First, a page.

- "No justification to ... blow her head off," lawyer for woman's family says
- Theodore Paul Wafer, 54, charged in 19-year-old's shooting death on his porch
- Wafer says he thought she was a burglar; tests show she was intoxicated
- Prosecutor: "We do not believe he acted in lawful self-defense"
A Detroit-area man who claimed he accidentally shot and killed a 19-year-old woman
he thought was breaking into his home was charged Friday with second-degree murder, after days of pressure from her relatives seeking an arrest.
Theodore Paul Wafer, 54, also was charged with manslaughter and possession of a firearm in the commission of a felony in the November 2 shooting of Renisha McBride, who authorities say was intoxicated and possibly disoriented following a car crash before Wafer shot her on his Dearborn Heights porch.
McBride was unarmed and there was no evidence of a break-in, so Wafer -- who authorities say shot McBride from behind a closed, locked screen door -- cannot lawfully claim he needed to shoot her to stop an imminent threat, Wayne County Prosecutor Kym Worthy told reporters Friday.
"I am saying we do not believe he acted in lawful self-defense," Worthy said.
Gerald Thurswell, an attorney for McBride's family, hailed the charges, saying he believes the evidence points to murder, but that a jury could go for manslaughter if it disagrees.
Either way, he said, Wafer was in the wrong.
"She was intoxicated. She may have been boisterous. She may have been loud. ... (But) this man had absolutely no justification to take a shotgun and blow her head off," Thurswell said Friday, not addressing Wafer's explanation to police that the gun discharged accidentally.
McBride's father, Walter Simmons, told reporters Friday he was thankful for the charges against "this monster that killed my daughter." Her mother, Monica McBride, dismissed notions that the shooting was accidental.
"You did no accident. You took a life, and you took a beautiful life that was starting to blossom into a beautiful woman," Monica McBride told reporters, addressing Wafer, who was in custody elsewhere.
Wafer was arraigned on the charges Friday afternoon, and he was being held on bail set at $250,000.
The crash and the shooting
The charges were the latest chapter in a case that received national media attention when McBride's family complained Wafer, who is white, wasn't immediately arrested and charged in the black woman's death. They contended she might have been seeking help when she approached his home.
Authorities said McBride, of Detroit, drove into a parked car in the city around 1 a.m. After her death, tests determined her blood-alcohol level was 0.218% -- nearly three times the 0.08% legal limit for drivers in Michigan, the Wayne County Medical Examiner's Office said.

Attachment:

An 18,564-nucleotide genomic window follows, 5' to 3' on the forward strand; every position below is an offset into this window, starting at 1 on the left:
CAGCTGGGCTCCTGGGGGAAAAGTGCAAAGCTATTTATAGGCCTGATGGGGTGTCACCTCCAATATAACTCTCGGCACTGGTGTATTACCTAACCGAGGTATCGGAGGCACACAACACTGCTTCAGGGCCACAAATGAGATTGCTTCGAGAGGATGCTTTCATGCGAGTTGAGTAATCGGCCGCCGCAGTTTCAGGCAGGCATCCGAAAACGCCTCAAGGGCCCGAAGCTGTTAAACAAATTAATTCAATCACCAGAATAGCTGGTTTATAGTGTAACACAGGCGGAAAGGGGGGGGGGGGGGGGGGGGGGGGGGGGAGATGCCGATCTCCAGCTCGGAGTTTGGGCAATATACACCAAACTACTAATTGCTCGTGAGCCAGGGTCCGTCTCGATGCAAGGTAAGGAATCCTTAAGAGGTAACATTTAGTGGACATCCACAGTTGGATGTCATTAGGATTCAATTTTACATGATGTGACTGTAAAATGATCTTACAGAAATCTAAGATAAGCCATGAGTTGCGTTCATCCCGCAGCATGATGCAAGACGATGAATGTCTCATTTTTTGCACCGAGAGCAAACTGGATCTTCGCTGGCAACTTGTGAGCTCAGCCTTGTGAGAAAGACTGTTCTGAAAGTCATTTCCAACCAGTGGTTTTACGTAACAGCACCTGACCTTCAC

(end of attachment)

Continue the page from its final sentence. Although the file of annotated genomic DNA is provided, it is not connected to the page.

Witnesses said she left on foot, bloodied and disoriented, Worthy said. McBride ended up on Wafer's porch in neighboring Dearborn Heights at least a couple hours later that morning.
Wafer told investigators he thought McBride was breaking into his home, and that the shotgun accidentally discharged when he investigated, police said.
After 911 was called at 4:42 a.m., the unarmed McBride was found dead with large shotgun wound to her face, Worthy said.
Investigators believe Wafer, standing in his home, opened the main door and shot the gun through a closed and locked screen door, Worthy said.
Michigan law says a person has no duty to retreat in his or her own home, but to shoot someone and claim legal self-defense, the resident must reasonably believe he or she faces an imminent threat of death or great bodily harm, and must show that the use of force was needed to prevent this, Worthy said.
There was no evidence of forced entry, and this case doesn't amount to self-defense, she said.
One of Wafer's attorneys, Cheryl Carpenter, was not immediately available for comment Friday afternoon, her office said.
Another attorney representing Wafer, Carpenter's father, Mack Carpenter, said this week that the death was a "tragic accident" and that his client was "completely justified in everything he did."
Worthy said her office didn't feel McBride's intoxication was relevant in the decision to file charges. She added she didn't believe a toxicology test was done for Wafer.
The second-degree murder charge carries a maximum sentence of life in prison. The manslaughter charge, which alleges the weapon was aimed with intent but without malice, carries a penalty of up to 15 years in prison.
A conviction on the felony firearm charge would mean a mandatory two-year prison term to be served before any other sentence.
The next court hearing is scheduled for December 18.
Wafer, an employee of the Wayne County Airport Authority, has been placed on administrative leave, authority spokesman Michael Conway told CNN.
Woman's father: No reason for death
At a rally outside Wafer's house Wednesday night, McBride's relatives and friends alleged that the white homeowner had racially profiled the woman.
On Friday afternoon, when asked if he thought race played a role in his daughter's death, Simmons demurred.
"I believe that this man took my daughter's life for no reason at all, from just one human being to another," Simmons said. "And we just want justice done."
Thurswell, the attorney for McBride's parents, told reporters Friday that Wafer was safe in his home, and he should have called 911 before shooting if he believed his life was in jeopardy, not after.
Thurswell said the family didn't know where McBride was in the hours before the crash or where she was going.
McBride's parents said she was a 2012 high school graduate who planned to take online classes and entertained thoughts of being a nurse or working in the automotive industry.
"She could have been anything, but she's cut short of that now," Simmons said.